Apple’s Amazon Echo Competitor Rumors Heat Up

May 02, 2017

Apple might be preparing some new hardware for 2017, according to one analyst.

In a note to investors on Monday, KGI Securities analyst Ming-Chi Kuo said that Apple could be working on a competitor to Amazon's (amzn) smart home wireless speaker, Echo. Kuo said that he believes there's a greater than 50% chance that Apple will announce the device at its Worldwide Developers Conference (WWDC) keynote in June.

According to MacRumors, which obtained a copy of the note, Kuo said that he believes Apple's (aapl) product will use the company's virtual personal assistant Siri to power some of its features. It could also come with "excellent acoustics," thanks to seven built-in speakers and one sub-woofer, and will be as powerful as last year's iPhone 6s.

All of that, Kuo argues, means Apple's device will likely be more expensive than the $180 Amazon Echo and will target the "high-end market."

In September, Bloomberg reported that Apple was testing a prototype for a smart home hub that would allow users to control lights and other devices in the home, and would use Siri to issue and carry out commands. Like the Echo, the device would also support third-party apps and would play music.

Amazon's Echo, which premiered in 2014, is among Amazon's most popular products, according to the company's own bestsellers list. Like the rumored Apple device, it's one-part speaker and one-part smart home hub, and runs on Amazon's own virtual personal assistant Alexa. Alphabet's Google (googl) also has a smart home device known as Google Home.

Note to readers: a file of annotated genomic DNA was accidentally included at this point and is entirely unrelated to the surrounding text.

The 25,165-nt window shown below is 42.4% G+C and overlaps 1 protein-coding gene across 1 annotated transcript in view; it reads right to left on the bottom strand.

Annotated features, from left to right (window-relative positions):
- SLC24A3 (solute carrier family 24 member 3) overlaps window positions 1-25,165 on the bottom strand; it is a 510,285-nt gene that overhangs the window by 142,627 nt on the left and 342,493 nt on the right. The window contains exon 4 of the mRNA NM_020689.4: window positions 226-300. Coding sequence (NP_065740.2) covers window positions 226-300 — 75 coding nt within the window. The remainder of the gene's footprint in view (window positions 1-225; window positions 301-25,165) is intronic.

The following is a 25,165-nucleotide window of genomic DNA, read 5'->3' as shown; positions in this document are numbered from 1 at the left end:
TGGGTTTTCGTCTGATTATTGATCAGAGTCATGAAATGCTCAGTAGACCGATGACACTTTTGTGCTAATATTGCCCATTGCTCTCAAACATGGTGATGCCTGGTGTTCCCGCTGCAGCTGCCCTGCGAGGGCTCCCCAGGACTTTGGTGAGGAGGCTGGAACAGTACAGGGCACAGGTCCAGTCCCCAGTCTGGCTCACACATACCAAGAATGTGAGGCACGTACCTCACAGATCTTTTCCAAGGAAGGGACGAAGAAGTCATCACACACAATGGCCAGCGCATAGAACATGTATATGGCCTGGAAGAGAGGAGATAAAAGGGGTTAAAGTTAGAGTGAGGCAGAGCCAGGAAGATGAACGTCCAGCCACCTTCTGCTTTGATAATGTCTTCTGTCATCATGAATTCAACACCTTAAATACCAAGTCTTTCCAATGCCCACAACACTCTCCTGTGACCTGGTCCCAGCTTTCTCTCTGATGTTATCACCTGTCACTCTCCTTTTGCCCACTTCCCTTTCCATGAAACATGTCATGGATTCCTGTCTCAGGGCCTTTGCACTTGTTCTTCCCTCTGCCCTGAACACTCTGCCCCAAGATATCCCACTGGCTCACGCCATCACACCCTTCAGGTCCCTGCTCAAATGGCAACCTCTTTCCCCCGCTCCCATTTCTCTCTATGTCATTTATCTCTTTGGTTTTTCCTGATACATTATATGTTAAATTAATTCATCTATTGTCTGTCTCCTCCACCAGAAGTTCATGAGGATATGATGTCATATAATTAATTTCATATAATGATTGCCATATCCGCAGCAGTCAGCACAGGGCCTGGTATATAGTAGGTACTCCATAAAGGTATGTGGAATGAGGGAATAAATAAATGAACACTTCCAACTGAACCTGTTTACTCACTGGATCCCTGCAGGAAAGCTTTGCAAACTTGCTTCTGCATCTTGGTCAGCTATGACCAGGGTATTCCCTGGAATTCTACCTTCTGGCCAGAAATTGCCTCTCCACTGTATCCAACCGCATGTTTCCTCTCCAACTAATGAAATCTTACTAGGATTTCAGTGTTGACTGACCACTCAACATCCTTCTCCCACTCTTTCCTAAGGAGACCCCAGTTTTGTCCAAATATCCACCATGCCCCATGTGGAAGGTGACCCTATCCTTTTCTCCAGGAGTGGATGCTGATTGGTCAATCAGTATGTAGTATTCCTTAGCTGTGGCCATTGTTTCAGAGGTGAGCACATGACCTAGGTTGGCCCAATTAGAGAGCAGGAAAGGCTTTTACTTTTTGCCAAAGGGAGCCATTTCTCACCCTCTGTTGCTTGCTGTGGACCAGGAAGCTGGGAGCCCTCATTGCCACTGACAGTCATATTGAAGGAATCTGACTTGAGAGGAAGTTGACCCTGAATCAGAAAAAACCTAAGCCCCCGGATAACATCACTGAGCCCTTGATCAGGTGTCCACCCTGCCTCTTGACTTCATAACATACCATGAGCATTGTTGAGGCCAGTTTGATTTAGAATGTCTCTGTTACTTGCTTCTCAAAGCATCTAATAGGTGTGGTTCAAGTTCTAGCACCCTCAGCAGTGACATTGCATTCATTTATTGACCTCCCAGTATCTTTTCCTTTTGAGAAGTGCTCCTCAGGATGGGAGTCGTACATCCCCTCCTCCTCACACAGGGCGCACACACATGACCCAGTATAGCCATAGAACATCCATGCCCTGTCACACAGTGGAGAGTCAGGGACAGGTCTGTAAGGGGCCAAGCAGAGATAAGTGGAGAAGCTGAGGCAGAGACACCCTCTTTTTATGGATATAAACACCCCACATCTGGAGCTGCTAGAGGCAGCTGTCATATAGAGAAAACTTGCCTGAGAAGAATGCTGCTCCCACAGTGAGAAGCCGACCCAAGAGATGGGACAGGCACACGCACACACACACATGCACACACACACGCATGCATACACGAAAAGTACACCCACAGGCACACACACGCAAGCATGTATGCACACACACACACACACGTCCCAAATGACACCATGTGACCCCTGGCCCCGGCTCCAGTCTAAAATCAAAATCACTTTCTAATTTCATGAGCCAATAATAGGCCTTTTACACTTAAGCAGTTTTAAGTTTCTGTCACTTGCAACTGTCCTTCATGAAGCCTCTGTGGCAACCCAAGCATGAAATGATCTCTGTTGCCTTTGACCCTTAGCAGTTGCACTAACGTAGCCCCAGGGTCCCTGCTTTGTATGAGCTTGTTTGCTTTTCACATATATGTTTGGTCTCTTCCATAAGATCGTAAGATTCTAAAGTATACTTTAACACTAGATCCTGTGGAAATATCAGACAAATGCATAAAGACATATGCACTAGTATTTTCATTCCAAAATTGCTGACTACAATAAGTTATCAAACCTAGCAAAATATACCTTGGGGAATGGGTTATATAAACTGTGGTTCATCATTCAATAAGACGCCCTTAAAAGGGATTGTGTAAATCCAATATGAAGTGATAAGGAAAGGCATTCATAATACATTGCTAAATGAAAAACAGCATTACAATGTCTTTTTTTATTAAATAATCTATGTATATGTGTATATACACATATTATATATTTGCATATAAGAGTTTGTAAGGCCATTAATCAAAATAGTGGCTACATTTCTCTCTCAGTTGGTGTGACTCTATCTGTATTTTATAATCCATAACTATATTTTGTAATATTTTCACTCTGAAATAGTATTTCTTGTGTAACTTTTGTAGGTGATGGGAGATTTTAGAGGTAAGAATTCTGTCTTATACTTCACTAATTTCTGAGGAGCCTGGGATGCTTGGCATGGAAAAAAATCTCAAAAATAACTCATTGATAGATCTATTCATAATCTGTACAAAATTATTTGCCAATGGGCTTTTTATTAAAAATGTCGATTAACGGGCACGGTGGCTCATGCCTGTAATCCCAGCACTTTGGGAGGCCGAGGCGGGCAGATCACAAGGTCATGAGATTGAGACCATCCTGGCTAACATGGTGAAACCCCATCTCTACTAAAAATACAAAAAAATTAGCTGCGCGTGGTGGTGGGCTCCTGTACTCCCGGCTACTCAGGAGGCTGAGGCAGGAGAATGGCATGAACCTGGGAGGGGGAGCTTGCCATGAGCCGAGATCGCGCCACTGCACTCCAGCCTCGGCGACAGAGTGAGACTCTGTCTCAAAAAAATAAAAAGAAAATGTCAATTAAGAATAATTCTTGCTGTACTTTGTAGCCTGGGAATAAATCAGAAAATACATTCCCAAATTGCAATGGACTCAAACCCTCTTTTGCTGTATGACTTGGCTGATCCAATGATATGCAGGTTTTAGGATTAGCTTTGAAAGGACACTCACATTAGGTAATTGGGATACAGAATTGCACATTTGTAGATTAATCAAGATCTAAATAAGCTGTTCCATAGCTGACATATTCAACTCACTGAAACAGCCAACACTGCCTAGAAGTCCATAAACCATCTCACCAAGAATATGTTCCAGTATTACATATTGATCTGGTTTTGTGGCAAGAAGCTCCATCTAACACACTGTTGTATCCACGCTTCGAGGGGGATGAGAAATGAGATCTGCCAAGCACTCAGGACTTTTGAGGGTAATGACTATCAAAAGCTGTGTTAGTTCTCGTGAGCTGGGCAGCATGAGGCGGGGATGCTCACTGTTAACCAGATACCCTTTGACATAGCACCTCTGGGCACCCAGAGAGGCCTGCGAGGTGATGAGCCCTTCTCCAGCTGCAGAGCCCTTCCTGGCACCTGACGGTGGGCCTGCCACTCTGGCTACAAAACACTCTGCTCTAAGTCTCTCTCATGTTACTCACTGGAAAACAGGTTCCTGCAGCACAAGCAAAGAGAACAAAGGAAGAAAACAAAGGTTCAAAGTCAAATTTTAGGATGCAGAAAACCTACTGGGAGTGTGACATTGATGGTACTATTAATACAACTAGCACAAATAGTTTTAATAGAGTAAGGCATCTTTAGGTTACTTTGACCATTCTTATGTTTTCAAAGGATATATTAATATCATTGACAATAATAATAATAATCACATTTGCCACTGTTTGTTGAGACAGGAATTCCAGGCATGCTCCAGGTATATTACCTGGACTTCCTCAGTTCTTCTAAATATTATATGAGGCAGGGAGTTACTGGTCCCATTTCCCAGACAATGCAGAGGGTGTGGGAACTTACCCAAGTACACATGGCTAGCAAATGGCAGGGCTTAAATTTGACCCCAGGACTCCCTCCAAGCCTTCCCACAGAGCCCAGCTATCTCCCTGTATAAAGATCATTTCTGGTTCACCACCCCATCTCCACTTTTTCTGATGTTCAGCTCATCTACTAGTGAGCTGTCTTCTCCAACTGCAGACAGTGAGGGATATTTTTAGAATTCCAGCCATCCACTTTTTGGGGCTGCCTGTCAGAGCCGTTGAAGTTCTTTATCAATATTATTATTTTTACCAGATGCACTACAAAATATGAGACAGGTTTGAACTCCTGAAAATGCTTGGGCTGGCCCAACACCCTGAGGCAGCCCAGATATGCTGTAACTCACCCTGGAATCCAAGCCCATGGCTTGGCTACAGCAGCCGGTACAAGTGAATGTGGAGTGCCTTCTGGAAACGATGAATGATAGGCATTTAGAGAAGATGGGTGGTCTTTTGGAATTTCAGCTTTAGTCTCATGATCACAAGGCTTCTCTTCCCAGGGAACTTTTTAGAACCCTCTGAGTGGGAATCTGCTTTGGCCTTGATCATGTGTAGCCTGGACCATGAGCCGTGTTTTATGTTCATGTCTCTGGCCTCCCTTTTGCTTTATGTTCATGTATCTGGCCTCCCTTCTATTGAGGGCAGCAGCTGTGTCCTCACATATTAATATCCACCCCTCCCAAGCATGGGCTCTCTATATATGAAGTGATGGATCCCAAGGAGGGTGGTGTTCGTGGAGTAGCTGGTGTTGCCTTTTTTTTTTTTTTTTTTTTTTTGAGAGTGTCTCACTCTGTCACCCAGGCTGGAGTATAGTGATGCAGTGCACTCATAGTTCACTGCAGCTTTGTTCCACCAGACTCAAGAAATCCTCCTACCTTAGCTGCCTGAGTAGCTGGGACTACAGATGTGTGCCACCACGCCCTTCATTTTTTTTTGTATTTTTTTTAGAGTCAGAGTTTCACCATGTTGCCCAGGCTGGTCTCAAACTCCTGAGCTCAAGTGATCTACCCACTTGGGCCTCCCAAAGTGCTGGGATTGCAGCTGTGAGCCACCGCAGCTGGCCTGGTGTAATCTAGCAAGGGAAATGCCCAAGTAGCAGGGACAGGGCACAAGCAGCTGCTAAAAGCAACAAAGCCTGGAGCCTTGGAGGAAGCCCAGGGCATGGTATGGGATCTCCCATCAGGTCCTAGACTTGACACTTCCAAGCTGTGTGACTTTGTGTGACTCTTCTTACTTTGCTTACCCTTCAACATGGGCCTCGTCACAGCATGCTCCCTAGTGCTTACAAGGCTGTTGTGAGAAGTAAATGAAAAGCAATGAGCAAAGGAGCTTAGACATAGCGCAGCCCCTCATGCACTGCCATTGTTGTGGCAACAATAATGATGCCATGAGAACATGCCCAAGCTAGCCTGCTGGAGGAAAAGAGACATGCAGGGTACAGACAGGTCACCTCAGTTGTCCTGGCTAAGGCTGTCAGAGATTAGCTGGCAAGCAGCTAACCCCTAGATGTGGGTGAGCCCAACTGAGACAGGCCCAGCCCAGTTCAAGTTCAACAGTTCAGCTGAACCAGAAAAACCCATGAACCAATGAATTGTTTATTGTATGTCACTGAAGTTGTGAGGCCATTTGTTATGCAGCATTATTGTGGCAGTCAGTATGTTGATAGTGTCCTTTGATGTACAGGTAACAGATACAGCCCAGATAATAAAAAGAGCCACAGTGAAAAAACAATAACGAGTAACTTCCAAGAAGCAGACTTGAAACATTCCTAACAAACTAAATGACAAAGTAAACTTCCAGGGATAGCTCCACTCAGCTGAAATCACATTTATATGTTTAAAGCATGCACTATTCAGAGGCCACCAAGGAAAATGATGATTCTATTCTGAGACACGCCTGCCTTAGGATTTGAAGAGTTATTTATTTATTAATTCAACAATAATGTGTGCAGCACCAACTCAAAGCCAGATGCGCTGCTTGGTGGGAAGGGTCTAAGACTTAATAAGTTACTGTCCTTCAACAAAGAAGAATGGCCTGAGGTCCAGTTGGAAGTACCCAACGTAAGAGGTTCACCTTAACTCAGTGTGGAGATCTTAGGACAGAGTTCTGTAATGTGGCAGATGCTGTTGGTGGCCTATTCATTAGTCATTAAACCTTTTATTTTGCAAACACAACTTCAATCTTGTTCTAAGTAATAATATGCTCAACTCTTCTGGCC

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Apple has been investing heavily in the smart home over the last couple of years, and in last year's iOS 10, unveiled a new Home app that allows users to connect third-party peripherals to their iPhones and control those devices through the built-in app.

Whether Apple would actually want to offer new hardware to compete with Echo, however, is unknown. Apple executives have hinted in the past that they believe users will ultimately want to control smart home devices from smartphones and smartwatches and don't necessarily need another piece of hardware to do it. Some analysts have also questioned the upside for Apple to offering such a device.

It's also unclear whether Apple will want to use its software show to unveil new hardware, as Kuo has suggested. The company has used WWDC in the past to unveil new hardware, but has in recent years focused most of its time on its software.

Apple hasn't commented on any future plans and likely won't reveal what it plans to say at its WWDC keynote until it's actually on stage. This year's WWDC kicks off on June 5. The show will be held at the McEnery Convention Center in San Jose, Calif.

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